Payday loans can be tempting: They promise fast cash with no credit checks. That can be appealing if you’re facing a financial emergency.
There is no one definition of what a payday loan is. But the Consumer Financial Protection Bureau says that these loans are for small amounts of cash – $500 or less, usually – and due in a short time, usually on the date of your next payday.
You can find these loans from private lenders, many of which state that they specialize in payday loans. Qualifying for these loans isn’t a challenge: As the Consumer Financial Protection Bureau says, payday lenders often promise that they’ll approve borrowers for these loans without first checking their credit or their ability repay.
People often turn to payday loans – also known as payday advance, cash advance, deferred deposit and check advance loans – when they need a small amount of cash in a hurry. Maybe someone needs money to pay the electric bill. Some borrowers might need fast cash to pay for repairs on a car.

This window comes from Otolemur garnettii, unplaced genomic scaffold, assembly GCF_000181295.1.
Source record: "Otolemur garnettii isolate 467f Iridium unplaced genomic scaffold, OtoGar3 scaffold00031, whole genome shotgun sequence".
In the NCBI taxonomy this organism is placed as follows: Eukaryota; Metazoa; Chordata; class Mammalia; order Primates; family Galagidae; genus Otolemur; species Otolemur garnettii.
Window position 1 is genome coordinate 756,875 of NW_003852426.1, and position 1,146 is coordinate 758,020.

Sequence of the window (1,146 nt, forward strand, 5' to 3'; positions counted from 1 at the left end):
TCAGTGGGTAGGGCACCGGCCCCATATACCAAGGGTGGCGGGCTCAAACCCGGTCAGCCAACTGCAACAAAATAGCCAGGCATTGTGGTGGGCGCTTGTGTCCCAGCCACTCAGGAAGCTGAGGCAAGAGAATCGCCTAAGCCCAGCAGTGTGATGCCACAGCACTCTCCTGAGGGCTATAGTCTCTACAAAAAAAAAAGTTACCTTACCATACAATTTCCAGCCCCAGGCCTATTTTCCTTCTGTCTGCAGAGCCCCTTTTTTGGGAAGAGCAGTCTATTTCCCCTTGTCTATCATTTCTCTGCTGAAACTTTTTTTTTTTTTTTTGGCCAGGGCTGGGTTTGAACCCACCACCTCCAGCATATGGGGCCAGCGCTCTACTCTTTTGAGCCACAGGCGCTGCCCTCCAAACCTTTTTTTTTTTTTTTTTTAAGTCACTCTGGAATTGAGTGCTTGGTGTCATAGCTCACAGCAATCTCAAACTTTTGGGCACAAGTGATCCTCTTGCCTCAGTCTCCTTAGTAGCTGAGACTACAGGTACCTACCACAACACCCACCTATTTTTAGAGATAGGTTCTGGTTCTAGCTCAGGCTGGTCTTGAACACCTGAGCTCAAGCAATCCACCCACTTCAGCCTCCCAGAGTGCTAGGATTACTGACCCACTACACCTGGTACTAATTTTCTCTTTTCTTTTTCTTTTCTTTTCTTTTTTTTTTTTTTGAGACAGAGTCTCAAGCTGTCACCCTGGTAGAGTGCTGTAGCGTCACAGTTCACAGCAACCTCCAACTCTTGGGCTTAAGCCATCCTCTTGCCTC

The problem is that borrowing money in this way can get very expensive. The fees that payday lenders charge can be high. It’s why agencies such as the Consumer Financial Protection Bureau and the Federal Trade Commission recommend that borrowers search for alternatives to payday loans.
APR is a measure of how much it costs to borrow money. As a comparison, the Consumer Financial Protection Bureau says that APRs on credit cards typically range from 12% – 30%.
They cost too much: The fees that come with payday loans are high. The Federal Trade Commission said that it’s not unusual for lenders to charge $15 or more for every $100 you borrow. If you borrow $500, you’d pay $75.
Rollover fees: When your due date arrives, your lender might offer you the chance to rollover your loan until your next payday. This means you wouldn’t have to repay your loan for, perhaps, another 14 days. This service isn’t free, though. Lenders will charge you another fee for this rollover. As an example, maybe you borrowed $100 for a fee of $15. When your due date arrives, you decide to rollover your loan for another 2 weeks. Your lender charges you another $15 for this. This means that your fees have now increased to $30. It’s easy to rack up hefty charges this way.